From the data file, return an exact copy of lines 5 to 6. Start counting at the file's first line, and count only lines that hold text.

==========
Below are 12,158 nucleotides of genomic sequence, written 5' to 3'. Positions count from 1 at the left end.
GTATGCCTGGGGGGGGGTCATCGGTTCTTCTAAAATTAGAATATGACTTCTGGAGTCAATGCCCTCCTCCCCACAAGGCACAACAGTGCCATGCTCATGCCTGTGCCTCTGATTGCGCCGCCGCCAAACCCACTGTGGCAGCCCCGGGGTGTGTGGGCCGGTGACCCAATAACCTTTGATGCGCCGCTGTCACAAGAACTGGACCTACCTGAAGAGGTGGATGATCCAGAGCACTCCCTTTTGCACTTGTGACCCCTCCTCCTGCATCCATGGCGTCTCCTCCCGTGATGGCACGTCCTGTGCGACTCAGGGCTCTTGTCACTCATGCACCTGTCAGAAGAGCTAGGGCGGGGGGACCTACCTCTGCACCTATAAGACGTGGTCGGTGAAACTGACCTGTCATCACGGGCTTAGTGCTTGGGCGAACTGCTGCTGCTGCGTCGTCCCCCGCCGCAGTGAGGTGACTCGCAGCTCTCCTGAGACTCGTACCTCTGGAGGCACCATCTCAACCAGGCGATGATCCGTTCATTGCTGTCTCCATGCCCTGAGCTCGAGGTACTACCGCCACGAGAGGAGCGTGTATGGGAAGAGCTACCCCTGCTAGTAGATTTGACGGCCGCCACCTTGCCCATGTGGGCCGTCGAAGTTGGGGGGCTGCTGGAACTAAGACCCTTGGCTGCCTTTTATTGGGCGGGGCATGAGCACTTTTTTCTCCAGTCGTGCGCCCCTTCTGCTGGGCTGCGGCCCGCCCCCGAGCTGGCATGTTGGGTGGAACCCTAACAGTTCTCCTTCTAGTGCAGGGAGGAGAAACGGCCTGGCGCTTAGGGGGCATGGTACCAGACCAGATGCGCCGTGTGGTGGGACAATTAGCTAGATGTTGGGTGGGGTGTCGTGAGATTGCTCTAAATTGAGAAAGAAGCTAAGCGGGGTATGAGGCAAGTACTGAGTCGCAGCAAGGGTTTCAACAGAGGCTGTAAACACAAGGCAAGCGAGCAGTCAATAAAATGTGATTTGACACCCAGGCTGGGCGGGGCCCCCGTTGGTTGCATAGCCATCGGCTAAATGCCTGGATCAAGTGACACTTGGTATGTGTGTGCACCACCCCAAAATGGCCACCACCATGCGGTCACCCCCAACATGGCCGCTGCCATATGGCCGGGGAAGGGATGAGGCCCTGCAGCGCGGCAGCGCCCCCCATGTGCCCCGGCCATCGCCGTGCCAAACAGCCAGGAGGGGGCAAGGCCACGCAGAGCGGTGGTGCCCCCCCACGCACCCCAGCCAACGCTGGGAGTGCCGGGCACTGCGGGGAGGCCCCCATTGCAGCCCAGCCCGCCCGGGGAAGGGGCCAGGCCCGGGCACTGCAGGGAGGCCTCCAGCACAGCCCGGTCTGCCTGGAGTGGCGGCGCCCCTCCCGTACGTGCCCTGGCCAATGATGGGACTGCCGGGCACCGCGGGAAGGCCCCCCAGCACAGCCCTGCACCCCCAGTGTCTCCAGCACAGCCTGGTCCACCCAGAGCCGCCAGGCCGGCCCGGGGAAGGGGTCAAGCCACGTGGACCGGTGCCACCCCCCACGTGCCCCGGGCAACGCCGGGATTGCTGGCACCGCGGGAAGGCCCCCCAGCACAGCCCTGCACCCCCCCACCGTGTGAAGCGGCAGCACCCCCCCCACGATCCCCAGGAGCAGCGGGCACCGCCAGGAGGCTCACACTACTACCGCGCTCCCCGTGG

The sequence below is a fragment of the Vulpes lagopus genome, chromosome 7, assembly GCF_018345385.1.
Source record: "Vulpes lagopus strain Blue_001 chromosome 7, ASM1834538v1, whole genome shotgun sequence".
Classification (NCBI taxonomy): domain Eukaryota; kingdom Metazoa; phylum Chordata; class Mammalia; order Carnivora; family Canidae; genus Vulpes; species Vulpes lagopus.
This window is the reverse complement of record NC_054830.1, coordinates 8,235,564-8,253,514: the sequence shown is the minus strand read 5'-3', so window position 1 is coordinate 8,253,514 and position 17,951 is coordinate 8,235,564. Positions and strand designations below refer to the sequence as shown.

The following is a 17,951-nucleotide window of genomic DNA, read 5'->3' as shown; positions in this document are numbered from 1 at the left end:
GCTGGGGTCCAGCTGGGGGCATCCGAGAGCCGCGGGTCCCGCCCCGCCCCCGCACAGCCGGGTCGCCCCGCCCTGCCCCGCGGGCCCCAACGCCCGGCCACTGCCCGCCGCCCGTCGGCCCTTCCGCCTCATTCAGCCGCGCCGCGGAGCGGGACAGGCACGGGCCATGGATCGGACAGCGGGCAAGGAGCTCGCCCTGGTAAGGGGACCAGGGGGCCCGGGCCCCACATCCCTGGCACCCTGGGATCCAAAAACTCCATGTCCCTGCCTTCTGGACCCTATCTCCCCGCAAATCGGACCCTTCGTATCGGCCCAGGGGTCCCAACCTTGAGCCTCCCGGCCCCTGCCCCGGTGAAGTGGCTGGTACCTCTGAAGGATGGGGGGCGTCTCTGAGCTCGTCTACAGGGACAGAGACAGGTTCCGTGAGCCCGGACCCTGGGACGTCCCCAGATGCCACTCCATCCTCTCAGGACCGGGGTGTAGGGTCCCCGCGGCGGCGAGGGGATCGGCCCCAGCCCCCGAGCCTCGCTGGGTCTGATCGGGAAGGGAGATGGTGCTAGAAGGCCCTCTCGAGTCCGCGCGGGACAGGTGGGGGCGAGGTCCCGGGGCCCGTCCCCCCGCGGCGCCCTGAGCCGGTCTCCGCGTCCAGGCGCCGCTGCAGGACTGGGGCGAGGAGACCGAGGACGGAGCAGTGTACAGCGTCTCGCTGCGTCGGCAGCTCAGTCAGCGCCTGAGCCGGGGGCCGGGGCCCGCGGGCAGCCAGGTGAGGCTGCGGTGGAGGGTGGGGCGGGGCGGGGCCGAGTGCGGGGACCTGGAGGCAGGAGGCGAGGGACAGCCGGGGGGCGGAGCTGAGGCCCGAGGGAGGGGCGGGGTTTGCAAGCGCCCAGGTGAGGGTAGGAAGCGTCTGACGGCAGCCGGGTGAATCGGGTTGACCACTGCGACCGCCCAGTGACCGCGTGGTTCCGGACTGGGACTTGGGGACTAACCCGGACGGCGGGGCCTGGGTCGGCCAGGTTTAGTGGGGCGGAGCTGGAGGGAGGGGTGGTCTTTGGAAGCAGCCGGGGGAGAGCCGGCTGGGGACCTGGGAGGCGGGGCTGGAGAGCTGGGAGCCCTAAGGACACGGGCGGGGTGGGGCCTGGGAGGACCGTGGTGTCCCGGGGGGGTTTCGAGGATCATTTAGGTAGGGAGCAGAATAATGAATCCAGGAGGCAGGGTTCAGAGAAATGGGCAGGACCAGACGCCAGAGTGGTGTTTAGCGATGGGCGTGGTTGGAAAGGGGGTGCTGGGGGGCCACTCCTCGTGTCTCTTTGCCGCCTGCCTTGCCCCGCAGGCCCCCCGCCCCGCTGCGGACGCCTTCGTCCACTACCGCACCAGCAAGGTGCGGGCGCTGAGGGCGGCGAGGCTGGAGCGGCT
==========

Classification (NCBI taxonomy): domain Eukaryota; kingdom Metazoa; phylum Chordata; class Mammalia; order Carnivora; family Canidae; genus Vulpes; species Vulpes lagopus.
This window is the reverse complement of record NC_054830.1, coordinates 8,235,564-8,253,514: the sequence shown is the minus strand read 5'-3', so window position 1 is coordinate 8,253,514 and position 17,951 is coordinate 8,235,564. Positions and strand designations below refer to the sequence as shown.